By allowing ads to appear on this site, you support the local businesses who, in turn, support great journalism.
Teens death leads to texting ban
Perdue signs 2 laws to penalize distracted drivers
Placeholder Image

A tragic accident last December has led to a state law that the victim’s family hopes will help save other families from their pain.

Gov. Sonny Perdue signed two new laws Friday, one that bans texting while driving and another prohibiting teens from using their cell phones while behind the wheel.

Under the laws, which take effect July 1, a violation leads to a $150 fine and one point on the driver’s license.

“We’re trying to produce the best common sense legislation to make us safer,” Perdue said during a signing ceremony at his downtown Atlanta office.

The adult law is named for Caleb Sorohan, who was killed in a head-on collision Dec. 16 because he was texting while driving.

Sallie Sorohan of Dahlonega, who started the campaign for a texting law a month after her grandson’s crash, said Friday she was “very pleased that the governor decided to sign it.”

“We wanted this law to act as a deterrent,” she said. “It took a lot of people and a lot of work to get this done.”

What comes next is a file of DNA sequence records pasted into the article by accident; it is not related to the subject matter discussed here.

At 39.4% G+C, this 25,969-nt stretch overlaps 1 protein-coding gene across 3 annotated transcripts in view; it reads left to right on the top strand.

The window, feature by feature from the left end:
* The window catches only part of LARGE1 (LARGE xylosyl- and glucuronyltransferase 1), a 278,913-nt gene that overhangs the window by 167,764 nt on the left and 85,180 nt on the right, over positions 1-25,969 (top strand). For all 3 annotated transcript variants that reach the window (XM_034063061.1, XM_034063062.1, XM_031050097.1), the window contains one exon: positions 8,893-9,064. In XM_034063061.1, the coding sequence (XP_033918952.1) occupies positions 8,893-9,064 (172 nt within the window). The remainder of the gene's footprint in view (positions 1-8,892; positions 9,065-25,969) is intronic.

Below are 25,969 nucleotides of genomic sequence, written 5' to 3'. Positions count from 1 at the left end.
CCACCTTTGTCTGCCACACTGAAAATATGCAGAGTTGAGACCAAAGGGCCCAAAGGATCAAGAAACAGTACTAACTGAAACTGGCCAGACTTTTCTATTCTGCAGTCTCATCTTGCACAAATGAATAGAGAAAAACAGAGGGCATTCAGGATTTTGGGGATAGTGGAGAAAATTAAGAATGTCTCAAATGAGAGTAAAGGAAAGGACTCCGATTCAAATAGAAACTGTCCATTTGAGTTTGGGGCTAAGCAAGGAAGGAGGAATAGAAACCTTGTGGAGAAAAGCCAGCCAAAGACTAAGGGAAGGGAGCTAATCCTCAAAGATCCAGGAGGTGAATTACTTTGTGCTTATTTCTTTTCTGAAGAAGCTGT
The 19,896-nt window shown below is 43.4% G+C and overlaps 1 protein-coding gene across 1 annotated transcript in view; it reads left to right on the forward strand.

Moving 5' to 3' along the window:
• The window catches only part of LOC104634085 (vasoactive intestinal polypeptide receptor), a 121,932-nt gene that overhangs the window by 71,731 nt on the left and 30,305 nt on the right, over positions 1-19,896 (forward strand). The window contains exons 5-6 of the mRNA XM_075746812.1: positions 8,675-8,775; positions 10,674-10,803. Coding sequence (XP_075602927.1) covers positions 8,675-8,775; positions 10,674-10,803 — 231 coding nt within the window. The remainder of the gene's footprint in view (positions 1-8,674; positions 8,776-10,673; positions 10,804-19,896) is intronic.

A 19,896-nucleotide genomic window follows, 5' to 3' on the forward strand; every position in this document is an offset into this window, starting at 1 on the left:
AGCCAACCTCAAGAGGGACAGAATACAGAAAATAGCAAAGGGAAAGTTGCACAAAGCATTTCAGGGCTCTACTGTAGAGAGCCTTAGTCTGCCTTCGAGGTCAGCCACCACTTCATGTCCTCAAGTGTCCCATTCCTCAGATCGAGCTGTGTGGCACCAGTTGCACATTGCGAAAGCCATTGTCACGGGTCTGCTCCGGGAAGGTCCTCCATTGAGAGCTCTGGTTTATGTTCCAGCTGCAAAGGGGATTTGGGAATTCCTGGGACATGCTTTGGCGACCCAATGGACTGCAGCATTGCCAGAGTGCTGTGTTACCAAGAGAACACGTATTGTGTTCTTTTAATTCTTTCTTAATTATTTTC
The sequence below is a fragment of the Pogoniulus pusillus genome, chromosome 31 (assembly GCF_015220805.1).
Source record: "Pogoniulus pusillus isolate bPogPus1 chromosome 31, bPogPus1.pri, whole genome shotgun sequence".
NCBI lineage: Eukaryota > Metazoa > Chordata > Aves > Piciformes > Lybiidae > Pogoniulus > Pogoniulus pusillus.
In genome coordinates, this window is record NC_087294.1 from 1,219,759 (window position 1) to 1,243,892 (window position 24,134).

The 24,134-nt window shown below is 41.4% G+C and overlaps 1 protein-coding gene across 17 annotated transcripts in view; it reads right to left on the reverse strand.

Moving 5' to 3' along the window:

Sorohan’s grandson was an 18-year-old freshman at North Georgia College & State University when he died in a crash while texting near his hometown of Rutledge.

“He was quite young when he died, and just really starting life,” Sorohan said. “I think this will be a great legacy for him if it helps to save others from death and injury.”

Such bans are gaining popularity in many states. Prohibitions were enacted in Vermont, Wisconsin and Michigan this year, adding to the already two dozen states that had passed the bans.

The Illinois-based National Safety Council estimates that nearly 30 percent of crashes, 1.6 million annually, are caused by drivers talking or texting on cell phones.

The push to address such dangerous driving practices have garnered the attention of celebrities such as Oprah Winfrey and organizations like the United Nations. Both launched campaigns to discourage drivers from using cell phones while behind the wheel.

The governor had hinted that he would veto the bill for adults but said he agreed to sign it only after lawmakers promised to fix problems in the legislation next year.

“We have witnessed the devastation of texting while driving on Georgia highways and across the nation. Caleb’s Law will maintain safety on our roads and save the lives of many Georgians,” said the bill’s co-sponsor, Sen. Jack Murphy, R-Cumming. “This bill will have a positive impact on generations to come and I commend the governor and my fellow legislators for making public safety a top priority.”

Rep. Amos Amerson, R-Dahlonega, introduced the bill in the state legislature.

Staff writer Stephen Gurr and The Associated Press contributed to this story.
Regional events